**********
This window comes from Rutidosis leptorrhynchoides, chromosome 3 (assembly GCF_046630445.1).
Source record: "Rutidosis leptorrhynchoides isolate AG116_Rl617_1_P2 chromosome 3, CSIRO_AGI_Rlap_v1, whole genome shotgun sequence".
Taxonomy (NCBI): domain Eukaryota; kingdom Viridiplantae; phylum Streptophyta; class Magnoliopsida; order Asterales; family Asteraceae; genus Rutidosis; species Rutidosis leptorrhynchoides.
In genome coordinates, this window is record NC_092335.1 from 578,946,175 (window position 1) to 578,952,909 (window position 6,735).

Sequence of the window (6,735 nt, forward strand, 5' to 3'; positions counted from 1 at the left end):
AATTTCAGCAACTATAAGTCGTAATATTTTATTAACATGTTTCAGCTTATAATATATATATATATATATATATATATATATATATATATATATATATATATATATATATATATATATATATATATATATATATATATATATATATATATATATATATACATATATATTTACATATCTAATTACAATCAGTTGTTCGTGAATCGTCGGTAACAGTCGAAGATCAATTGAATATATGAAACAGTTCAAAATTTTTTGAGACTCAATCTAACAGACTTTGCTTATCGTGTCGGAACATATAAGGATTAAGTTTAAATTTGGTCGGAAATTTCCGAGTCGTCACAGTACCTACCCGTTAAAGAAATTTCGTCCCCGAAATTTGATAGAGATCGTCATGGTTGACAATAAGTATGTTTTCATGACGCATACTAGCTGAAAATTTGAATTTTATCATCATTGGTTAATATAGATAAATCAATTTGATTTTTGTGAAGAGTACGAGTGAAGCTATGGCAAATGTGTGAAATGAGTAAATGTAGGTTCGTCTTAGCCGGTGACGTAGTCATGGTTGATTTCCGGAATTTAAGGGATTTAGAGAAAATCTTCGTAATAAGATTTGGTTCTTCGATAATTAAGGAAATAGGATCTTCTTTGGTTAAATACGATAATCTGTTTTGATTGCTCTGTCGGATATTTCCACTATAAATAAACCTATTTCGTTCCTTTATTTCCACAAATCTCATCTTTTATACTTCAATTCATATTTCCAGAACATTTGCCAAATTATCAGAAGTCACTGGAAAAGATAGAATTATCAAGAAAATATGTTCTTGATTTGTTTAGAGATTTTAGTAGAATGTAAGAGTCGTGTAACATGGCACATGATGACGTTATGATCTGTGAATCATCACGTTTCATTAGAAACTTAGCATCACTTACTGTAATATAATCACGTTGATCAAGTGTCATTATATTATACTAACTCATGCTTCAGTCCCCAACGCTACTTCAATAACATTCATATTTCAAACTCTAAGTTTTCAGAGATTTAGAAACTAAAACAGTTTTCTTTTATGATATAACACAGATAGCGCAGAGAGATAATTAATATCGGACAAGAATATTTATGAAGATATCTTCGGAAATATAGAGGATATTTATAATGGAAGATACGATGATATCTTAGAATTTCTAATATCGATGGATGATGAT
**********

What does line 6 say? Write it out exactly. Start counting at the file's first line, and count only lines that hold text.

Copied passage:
AATTTCAGCAACTATAAGTCGTAATATTTTATTAACATGTTTCAGCTTATAATATATATATATATATATATATATATATATATATATATATATATATATATATATATATATATATATATATATATATATATATATATATATATATATATATATATATACATATATATTTACATATCTAATTACAATCAGTTGTTCGTGAATCGTCGGTAACAGTCGAAGATCAATTGAATATATGAAACAGTTCAAAATTTTTTGAGACTCAATCTAACAGACTTTGCTTATCGTGTCGGAACATATAAGGATTAAGTTTAAATTTGGTCGGAAATTTCCGAGTCGTCACAGTACCTACCCGTTAAAGAAATTTCGTCCCCGAAATTTGATAGAGATCGTCATGGTTGACAATAAGTATGTTTTCATGACGCATACTAGCTGAAAATTTGAATTTTATCATCATTGGTTAATATAGATAAATCAATTTGATTTTTGTGAAGAGTACGAGTGAAGCTATGGCAAATGTGTGAAATGAGTAAATGTAGGTTCGTCTTAGCCGGTGACGTAGTCATGGTTGATTTCCGGAATTTAAGGGATTTAGAGAAAATCTTCGTAATAAGATTTGGTTCTTCGATAATTAAGGAAATAGGATCTTCTTTGGTTAAATACGATAATCTGTTTTGATTGCTCTGTCGGATATTTCCACTATAAATAAACCTATTTCGTTCCTTTATTTCCACAAATCTCATCTTTTATACTTCAATTCATATTTCCAGAACATTTGCCAAATTATCAGAAGTCACTGGAAAAGATAGAATTATCAAGAAAATATGTTCTTGATTTGTTTAGAGATTTTAGTAGAATGTAAGAGTCGTGTAACATGGCACATGATGACGTTATGATCTGTGAATCATCACGTTTCATTAGAAACTTAGCATCACTTACTGTAATATAATCACGTTGATCAAGTGTCATTATATTATACTAACTCATGCTTCAGTCCCCAACGCTACTTCAATAACATTCATATTTCAAACTCTAAGTTTTCAGAGATTTAGAAACTAAAACAGTTTTCTTTTATGATATAACACAGATAGCGCAGAGAGATAATTAATATCGGACAAGAATATTTATGAAGATATCTTCGGAAATATAGAGGATATTTATAATGGAAGATACGATGATATCTTAGAATTTCTAATATCGATGGATGATGAT